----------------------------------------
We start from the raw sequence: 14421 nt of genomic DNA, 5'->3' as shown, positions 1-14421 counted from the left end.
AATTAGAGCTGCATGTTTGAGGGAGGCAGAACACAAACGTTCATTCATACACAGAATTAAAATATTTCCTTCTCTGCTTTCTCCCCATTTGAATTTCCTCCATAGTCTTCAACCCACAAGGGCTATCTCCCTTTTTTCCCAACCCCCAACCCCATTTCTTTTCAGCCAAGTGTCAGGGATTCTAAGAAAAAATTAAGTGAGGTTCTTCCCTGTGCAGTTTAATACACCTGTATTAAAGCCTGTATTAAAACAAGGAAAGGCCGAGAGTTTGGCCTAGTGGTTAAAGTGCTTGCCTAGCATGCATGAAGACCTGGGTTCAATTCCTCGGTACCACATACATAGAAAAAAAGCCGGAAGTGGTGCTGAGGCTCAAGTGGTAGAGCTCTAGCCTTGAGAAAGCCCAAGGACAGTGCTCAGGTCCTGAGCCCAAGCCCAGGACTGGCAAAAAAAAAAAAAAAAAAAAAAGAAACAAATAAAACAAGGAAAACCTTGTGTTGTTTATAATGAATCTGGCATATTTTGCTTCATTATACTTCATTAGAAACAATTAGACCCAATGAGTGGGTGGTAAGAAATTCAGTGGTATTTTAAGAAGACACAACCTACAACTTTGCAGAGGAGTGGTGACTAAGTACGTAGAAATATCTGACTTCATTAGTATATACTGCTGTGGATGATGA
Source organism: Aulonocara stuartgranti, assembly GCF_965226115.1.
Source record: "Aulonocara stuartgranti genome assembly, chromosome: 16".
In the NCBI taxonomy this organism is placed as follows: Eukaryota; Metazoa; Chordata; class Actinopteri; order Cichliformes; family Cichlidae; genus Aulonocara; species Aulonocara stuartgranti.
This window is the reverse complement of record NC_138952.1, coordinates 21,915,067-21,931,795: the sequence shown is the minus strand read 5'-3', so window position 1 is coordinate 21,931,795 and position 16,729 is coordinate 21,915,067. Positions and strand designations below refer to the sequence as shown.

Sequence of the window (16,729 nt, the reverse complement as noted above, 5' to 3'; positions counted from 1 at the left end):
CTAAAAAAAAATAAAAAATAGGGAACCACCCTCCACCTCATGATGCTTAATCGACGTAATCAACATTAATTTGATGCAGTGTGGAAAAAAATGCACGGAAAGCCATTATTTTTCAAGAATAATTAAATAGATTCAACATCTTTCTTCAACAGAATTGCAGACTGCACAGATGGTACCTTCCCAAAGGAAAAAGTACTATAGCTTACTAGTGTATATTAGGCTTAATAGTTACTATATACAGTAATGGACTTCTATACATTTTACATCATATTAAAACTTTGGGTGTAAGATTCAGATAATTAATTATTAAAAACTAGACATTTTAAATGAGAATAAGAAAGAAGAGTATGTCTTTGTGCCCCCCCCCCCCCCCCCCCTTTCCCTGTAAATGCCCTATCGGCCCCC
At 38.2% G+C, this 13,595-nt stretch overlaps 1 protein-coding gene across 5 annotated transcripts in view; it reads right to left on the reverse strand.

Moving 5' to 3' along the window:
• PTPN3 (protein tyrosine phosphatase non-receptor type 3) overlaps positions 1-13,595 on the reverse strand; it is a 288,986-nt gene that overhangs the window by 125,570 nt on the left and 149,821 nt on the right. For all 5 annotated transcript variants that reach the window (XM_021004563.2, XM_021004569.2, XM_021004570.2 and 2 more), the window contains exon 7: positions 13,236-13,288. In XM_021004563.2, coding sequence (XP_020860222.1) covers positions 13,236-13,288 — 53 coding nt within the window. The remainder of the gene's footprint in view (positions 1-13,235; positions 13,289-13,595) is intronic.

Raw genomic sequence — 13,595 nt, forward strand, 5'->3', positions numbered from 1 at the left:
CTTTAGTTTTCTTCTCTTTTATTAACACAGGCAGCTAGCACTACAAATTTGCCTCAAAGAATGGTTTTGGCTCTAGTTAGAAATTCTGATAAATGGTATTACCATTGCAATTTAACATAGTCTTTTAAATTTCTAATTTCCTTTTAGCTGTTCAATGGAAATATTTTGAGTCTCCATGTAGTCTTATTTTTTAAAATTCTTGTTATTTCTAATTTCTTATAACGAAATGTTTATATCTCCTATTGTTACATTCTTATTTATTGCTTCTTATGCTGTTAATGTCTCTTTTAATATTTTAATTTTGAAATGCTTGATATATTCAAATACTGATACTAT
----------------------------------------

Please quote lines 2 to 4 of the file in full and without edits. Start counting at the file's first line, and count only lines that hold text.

AATTAGAGCTGCATGTTTGAGGGAGGCAGAACACAAACGTTCATTCATACACAGAATTAAAATATTTCCTTCTCTGCTTTCTCCCCATTTGAATTTCCTCCATAGTCTTCAACCCACAAGGGCTATCTCCCTTTTTTCCCAACCCCCAACCCCATTTCTTTTCAGCCAAGTGTCAGGGATTCTAAGAAAAAATTAAGTGAGGTTCTTCCCTGTGCAGTTTAATACACCTGTATTAAAGCCTGTATTAAAACAAGGAAAGGCCGAGAGTTTGGCCTAGTGGTTAAAGTGCTTGCCTAGCATGCATGAAGACCTGGGTTCAATTCCTCGGTACCACATACATAGAAAAAAAGCCGGAAGTGGTGCTGAGGCTCAAGTGGTAGAGCTCTAGCCTTGAGAAAGCCCAAGGACAGTGCTCAGGTCCTGAGCCCAAGCCCAGGACTGGCAAAAAAAAAAAAAAAAAAAAAAGAAACAAATAAAACAAGGAAAACCTTGTGTTGTTTATAATGAATCTGGCATATTTTGCTTCATTATACTTCATTAGAAACAATTAGACCCAATGAGTGGGTGGTAAGAAATTCAGTGGTATTTTAAGAAGACACAACCTACAACTTTGCAGAGGAGTGGTGACTAAGTACGTAGAAATATCTGACTTCATTAGTATATACTGCTGTGGATGATGA
Source organism: Aulonocara stuartgranti, assembly GCF_965226115.1.
Source record: "Aulonocara stuartgranti genome assembly, chromosome: 16".